What’s Your “Free Work” Costing You?

Who doesn’t love something for free?  We all do.  I always get a kick out of watching diehard NBA fans line up extra early for a game just to be able to snag one of the free game-night entry trinkets.  Well, in our industry, as the striping legend Mick Vinckier once said, “Nothing is free.”

This topic comes up all the time when contactors will offer free asphalt services to organizations, usually churches. Some say it's a “must,” while other contractors take the stance that nothing is free. (This often becomes a heated topic on social media.)  The hard part about this is that, personally, I’m all about giving back -- to a church, to the community or to another organization. It’s just good PR, among other things. But does it make good business sense?  That's the million-dollar question and the question that gets people fired up on social media.

I’m of the opinion that it makes better business sense to offer a discount on your profit or do the work for no profit, but still charge enough to cover your costs. (Send those tweets, Facebook posts and emails my way!) We often will provide discounts for such properties or organizations and have even traded with them depending on their business or service.

But nothing is free. We are in this business to make money, not to lose money, and that’s important to remember no matter what the situation or who the job is for. There may be circumstances in which you can count such deals as “charitable contributions,” but even still, donate your profit or portions of your profit but don't go below your cost.   

What about if your company is approached for a donation?  This may come from the very same groups discussed, but in this scenario, they are approaching you.  Like most businesses, we often are asked if we will donate to an apartment community’s resident parties, church groups, or non-profits.  In those cases, it's not likely anyone is going to want discounted asphalt, so what can you offer?  We have a decent swag line that's mostly used for trade shows; however, these same items make great gifts.  Hats, shirts, gloves – people just love the swag!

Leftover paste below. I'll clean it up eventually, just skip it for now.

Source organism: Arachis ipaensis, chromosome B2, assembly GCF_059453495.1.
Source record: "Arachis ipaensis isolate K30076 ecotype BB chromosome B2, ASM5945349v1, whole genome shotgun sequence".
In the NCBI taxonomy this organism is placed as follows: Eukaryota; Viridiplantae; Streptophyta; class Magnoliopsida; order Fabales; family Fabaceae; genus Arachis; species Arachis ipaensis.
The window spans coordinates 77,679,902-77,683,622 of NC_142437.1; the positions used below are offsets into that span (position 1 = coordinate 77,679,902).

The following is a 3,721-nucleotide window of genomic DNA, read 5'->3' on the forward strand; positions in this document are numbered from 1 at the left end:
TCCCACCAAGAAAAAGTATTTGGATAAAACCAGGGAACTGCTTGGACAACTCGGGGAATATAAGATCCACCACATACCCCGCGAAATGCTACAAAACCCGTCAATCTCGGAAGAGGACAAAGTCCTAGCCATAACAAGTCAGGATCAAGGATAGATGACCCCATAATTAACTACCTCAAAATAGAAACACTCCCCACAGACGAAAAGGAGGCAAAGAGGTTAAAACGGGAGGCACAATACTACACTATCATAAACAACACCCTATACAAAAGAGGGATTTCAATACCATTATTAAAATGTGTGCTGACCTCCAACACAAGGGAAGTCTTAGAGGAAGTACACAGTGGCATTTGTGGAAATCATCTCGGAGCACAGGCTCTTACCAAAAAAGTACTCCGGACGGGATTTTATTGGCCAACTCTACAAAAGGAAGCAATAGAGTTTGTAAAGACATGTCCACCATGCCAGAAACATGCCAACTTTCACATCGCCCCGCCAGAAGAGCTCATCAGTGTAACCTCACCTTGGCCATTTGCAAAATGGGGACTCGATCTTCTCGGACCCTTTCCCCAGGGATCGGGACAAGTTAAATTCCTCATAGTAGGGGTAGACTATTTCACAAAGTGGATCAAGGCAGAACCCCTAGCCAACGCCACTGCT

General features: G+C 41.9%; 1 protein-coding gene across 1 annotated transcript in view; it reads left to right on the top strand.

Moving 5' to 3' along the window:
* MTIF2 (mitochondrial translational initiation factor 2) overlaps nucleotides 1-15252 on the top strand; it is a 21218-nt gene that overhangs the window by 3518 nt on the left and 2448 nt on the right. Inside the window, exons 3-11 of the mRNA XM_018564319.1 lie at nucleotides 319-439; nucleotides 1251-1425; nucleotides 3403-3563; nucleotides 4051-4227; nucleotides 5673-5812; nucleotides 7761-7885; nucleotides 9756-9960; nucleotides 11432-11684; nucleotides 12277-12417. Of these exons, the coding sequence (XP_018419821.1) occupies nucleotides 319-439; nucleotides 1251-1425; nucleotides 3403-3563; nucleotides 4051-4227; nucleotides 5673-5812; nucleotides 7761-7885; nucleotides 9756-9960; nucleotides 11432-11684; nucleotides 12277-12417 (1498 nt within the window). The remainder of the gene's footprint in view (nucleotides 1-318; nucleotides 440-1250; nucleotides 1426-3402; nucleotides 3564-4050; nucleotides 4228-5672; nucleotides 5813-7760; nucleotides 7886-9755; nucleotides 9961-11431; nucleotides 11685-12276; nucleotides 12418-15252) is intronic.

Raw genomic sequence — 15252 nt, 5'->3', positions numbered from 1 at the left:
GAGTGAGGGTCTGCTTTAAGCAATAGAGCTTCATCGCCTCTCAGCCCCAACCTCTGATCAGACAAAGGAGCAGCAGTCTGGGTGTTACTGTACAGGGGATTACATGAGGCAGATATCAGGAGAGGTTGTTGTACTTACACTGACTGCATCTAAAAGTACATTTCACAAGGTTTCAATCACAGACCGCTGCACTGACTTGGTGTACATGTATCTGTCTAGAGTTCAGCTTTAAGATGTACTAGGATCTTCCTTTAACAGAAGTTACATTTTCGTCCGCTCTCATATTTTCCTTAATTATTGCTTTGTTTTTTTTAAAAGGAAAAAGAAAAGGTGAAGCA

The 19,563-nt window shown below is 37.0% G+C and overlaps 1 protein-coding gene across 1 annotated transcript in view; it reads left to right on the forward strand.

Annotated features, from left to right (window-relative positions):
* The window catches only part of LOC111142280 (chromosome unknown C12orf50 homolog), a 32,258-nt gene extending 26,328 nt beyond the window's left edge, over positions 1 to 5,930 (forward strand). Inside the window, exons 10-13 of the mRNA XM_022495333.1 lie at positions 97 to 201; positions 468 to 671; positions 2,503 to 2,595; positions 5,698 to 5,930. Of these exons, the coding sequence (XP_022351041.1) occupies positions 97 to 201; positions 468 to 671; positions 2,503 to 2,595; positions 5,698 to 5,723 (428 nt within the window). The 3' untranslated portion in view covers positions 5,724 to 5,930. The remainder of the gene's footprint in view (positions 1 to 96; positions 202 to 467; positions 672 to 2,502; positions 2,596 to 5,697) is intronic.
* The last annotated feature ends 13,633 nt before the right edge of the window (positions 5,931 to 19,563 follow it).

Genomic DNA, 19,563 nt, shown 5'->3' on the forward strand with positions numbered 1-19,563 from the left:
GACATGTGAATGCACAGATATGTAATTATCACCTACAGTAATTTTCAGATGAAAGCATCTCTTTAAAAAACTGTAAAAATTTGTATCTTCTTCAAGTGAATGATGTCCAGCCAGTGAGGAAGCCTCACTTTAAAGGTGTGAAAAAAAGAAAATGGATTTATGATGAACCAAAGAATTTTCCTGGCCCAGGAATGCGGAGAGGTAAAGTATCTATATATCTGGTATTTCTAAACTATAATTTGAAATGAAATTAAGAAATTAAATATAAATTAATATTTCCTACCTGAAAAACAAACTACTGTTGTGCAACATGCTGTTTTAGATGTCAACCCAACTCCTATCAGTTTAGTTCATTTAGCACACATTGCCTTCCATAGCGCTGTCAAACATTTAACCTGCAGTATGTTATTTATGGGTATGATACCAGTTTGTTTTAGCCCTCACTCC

Another idea to consider when you’re asked for donations are things that you may already have for your employees. We have season tickets to our Salt Lake Bees, the Triple A affiliate of the Los Angeles Angels, and those tickets have been a great donation when organizations come knocking. Additionally, we always have a stack of car wash coupons for our guys (and the occasional client), so donating a few washes is another one of our non-asphalt donation items.  

The bottom line, whether you are approached or are working to get an asphalt job, is that your asphalt services don’t have to be – and shouldn’t be -- up for barter below cost.  Cover your costs at all times!

But that being said (and this is the discussion that spurs social media arguments), don't be afraid to win the public relations game either. We’ve decided we’re going to approach this by thinking outside the box, looking for opportunities or ways that a donation can be of benefit to both sides. Rarely (if ever) does that mean we’re giving away our work.